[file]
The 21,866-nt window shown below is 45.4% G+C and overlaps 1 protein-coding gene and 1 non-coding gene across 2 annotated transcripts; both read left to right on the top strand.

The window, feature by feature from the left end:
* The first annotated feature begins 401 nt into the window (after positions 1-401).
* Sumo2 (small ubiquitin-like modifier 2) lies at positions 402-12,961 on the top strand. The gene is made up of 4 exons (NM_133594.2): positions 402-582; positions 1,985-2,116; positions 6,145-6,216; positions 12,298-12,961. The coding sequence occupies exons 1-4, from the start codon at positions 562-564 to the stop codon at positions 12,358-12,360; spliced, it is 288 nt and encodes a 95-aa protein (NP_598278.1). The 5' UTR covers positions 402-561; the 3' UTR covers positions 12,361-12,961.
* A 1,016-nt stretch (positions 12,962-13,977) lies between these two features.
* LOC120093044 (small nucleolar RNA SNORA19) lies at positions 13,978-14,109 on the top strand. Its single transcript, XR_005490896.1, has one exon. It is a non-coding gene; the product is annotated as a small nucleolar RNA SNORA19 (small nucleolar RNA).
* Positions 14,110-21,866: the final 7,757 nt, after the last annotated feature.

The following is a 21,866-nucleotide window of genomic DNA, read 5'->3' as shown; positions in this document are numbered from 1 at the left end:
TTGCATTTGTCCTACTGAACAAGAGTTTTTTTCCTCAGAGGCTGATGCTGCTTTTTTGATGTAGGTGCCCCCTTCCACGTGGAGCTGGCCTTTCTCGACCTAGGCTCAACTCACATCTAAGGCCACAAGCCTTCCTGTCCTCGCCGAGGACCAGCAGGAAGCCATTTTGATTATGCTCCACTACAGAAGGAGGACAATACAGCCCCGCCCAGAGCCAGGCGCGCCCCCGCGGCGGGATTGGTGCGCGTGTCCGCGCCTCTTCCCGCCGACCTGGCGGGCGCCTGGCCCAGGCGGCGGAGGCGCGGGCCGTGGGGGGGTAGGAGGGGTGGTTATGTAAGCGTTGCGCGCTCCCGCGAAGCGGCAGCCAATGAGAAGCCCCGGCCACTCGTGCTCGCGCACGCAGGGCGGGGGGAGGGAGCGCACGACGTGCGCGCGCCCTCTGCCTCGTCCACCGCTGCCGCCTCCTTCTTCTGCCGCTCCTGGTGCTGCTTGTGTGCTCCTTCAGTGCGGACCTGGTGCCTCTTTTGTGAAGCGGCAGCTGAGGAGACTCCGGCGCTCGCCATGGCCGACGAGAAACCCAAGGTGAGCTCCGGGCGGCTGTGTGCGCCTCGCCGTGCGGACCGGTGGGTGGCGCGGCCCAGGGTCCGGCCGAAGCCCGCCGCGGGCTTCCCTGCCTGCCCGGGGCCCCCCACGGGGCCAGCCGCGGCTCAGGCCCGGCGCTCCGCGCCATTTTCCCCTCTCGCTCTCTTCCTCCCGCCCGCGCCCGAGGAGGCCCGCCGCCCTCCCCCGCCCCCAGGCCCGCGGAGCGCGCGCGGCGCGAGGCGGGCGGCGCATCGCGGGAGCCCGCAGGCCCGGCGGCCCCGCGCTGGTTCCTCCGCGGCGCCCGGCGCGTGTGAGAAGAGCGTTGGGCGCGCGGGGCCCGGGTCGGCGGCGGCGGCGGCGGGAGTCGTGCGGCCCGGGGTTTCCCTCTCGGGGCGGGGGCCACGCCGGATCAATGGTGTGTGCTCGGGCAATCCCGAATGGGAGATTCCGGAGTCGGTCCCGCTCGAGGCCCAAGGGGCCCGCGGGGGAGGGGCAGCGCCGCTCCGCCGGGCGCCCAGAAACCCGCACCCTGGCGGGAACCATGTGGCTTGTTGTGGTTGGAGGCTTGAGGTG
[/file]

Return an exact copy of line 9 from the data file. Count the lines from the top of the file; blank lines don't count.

TTGCATTTGTCCTACTGAACAAGAGTTTTTTTCCTCAGAGGCTGATGCTGCTTTTTTGATGTAGGTGCCCCCTTCCACGTGGAGCTGGCCTTTCTCGACCTAGGCTCAACTCACATCTAAGGCCACAAGCCTTCCTGTCCTCGCCGAGGACCAGCAGGAAGCCATTTTGATTATGCTCCACTACAGAAGGAGGACAATACAGCCCCGCCCAGAGCCAGGCGCGCCCCCGCGGCGGGATTGGTGCGCGTGTCCGCGCCTCTTCCCGCCGACCTGGCGGGCGCCTGGCCCAGGCGGCGGAGGCGCGGGCCGTGGGGGGGTAGGAGGGGTGGTTATGTAAGCGTTGCGCGCTCCCGCGAAGCGGCAGCCAATGAGAAGCCCCGGCCACTCGTGCTCGCGCACGCAGGGCGGGGGGAGGGAGCGCACGACGTGCGCGCGCCCTCTGCCTCGTCCACCGCTGCCGCCTCCTTCTTCTGCCGCTCCTGGTGCTGCTTGTGTGCTCCTTCAGTGCGGACCTGGTGCCTCTTTTGTGAAGCGGCAGCTGAGGAGACTCCGGCGCTCGCCATGGCCGACGAGAAACCCAAGGTGAGCTCCGGGCGGCTGTGTGCGCCTCGCCGTGCGGACCGGTGGGTGGCGCGGCCCAGGGTCCGGCCGAAGCCCGCCGCGGGCTTCCCTGCCTGCCCGGGGCCCCCCACGGGGCCAGCCGCGGCTCAGGCCCGGCGCTCCGCGCCATTTTCCCCTCTCGCTCTCTTCCTCCCGCCCGCGCCCGAGGAGGCCCGCCGCCCTCCCCCGCCCCCAGGCCCGCGGAGCGCGCGCGGCGCGAGGCGGGCGGCGCATCGCGGGAGCCCGCAGGCCCGGCGGCCCCGCGCTGGTTCCTCCGCGGCGCCCGGCGCGTGTGAGAAGAGCGTTGGGCGCGCGGGGCCCGGGTCGGCGGCGGCGGCGGCGGGAGTCGTGCGGCCCGGGGTTTCCCTCTCGGGGCGGGGGCCACGCCGGATCAATGGTGTGTGCTCGGGCAATCCCGAATGGGAGATTCCGGAGTCGGTCCCGCTCGAGGCCCAAGGGGCCCGCGGGGGAGGGGCAGCGCCGCTCCGCCGGGCGCCCAGAAACCCGCACCCTGGCGGGAACCATGTGGCTTGTTGTGGTTGGAGGCTTGAGGTG